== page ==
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The 2023 Long Term Training Camp Look

Around this time last year, I took a brief long term look at where the Broncos could be headed. With training camp starting tomorrow, I felt that it would be a good idea to expand this to an annual effort to coincide before training camp. The goal here will be to break down the take into a look at three time spans when roster questions will come up:

  • Immediate: questions that need to be (and likely will be) answered before the upcoming regular season. This may include a few training camp battles, but my take will be lighter on those battles, as they will be covered heavily elsewhere in any case.
  • Next offseason: questions that need to be kept in mind for after the conclusion of the upcoming season.
  • Further beyond: possible questions that could come up with the roster in multiple years in the future.


Running back depth

Much to my very pleasant surprise, Javonte Williams will not begin training camp on PUP, not even as a brief “use it or lose it” designation–they’re choosing to lose it from the start. This is a strong showing of confidence in Williams’s availability for the entirety of the regular season. Nonetheless, even if he is fully available, there still needs to be tempering for his full range of skills being available. With only Samaje Perine and three very unheralded running backs alongside, and with the possibility of still not wanting to stress out Williams too much in camp, the entire position needs to be scrutinized, and to see if more veteran talent is needed to get the depth where it needs to be.

Who’s the third starter at interior defensive line? If it’s even needed?

DJ Jones and Zach Allen will take control of two of these positions with little doubt. But beyond them lies huge questions. 32 year old Mike Purcell is one possible answer. Second year players in Eyioma Uwazurike and Matt Henningsen are two others despite snap counts not exceeding 20% in 2022. Journeyman Jonathan Harris could be a fourth. There are of course other players below them that are longer shots.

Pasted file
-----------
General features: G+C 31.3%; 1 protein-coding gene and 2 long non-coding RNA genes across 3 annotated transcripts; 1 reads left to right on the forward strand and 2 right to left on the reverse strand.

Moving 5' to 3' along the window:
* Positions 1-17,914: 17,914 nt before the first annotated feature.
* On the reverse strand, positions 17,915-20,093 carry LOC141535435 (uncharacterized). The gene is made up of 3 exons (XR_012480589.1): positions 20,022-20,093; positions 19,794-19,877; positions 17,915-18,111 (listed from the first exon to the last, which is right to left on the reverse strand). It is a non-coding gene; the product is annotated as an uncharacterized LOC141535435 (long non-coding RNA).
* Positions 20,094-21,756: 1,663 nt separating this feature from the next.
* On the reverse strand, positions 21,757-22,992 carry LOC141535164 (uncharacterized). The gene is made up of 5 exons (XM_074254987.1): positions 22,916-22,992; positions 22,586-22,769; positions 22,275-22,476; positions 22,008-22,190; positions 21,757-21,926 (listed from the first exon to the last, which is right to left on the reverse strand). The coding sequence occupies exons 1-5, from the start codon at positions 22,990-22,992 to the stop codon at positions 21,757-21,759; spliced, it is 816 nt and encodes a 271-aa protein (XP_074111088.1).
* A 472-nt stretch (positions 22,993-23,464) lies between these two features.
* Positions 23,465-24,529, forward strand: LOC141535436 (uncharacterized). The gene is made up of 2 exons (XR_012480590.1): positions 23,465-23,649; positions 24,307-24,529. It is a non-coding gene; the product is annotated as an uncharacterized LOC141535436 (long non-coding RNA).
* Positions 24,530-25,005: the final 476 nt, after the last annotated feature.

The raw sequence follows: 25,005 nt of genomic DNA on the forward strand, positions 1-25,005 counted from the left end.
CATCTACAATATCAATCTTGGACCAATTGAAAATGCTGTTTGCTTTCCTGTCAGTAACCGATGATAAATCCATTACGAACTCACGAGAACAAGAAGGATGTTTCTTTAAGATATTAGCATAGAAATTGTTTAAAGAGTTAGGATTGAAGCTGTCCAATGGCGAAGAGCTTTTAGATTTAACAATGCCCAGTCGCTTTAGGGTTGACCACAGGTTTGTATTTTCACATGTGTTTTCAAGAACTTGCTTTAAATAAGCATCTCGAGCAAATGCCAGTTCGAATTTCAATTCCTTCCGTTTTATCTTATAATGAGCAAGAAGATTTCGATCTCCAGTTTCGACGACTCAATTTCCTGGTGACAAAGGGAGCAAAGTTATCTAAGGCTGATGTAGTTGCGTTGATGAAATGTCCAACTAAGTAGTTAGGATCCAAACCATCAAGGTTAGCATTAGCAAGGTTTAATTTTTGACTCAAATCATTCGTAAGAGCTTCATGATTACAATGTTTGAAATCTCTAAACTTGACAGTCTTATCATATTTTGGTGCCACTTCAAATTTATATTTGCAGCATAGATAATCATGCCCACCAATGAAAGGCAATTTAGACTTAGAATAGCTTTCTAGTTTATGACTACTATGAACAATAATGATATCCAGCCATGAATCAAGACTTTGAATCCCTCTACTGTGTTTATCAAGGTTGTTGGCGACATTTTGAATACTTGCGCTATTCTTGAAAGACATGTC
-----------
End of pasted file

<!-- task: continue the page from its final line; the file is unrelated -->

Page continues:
One aspect to watch for in the preseason is what formation Vance Joseph trots out with nickel or greater at defensive back. It is entirely possible that we could often see just two IDLs in that formation, alongside the two edge rushers and two off ball linebackers. But if we see three down linemen more often, the third alongside Jones and Allen needs to be scrutinized closely, and to see if production there is sufficient, or whether they need to look at available veterans.

Too much depth at wide receiver?

Courtland Sutton, Tim Patrick, Jerry Jeudy, and Marvin Mims should all be locks for the roster. That leaves Kendall Hinton, KJ Hamler, Marquez Callaway, Montrell Washington, Jalen Virgil, and Brandon Johnson at the very least battling for what might be just one or two more WR spots on the roster. Hinton and Hamler will be at immediate disadvantages due to Hinton being placed on PUP and Hamler being placed on NFI. If neither is able to emerge off those lists, then the logjam is lessened a bit.

Otherwise, this is a position that I would look hard to highlight with competition, and if that competition goes well, there might be an outside chance that a trade could emerge for a player who’s near the outside looking in in Denver, but might not be elsewhere. The Broncos could still use as much draft capital as they can get.

Next offseason

Who’s the future at edge rusher?

Randy Gregory and Frank Clark look to be the present starters. But that present may not last into the future. Clark is on a one year contract, and come next year Gregory will be 32 and have no more guaranteed money left on his contract. There is a decent chance that come 2024 the Broncos will have entirely new starting edge rushers.

That transition would be far less painful if younger players on the team can step up and produce. The good news is that there’s plenty of them on the roster in Baron Browning, Jonathon Cooper, Nik Bonitto, Aaron Patrick, and Christopher Allen. Someone on this group needs to step up this season. If not, the Broncos could be stuck looking at a hole at one of the most important positions on the defense.

Can anyone currently on the roster succeed Lloyd Cushenberry?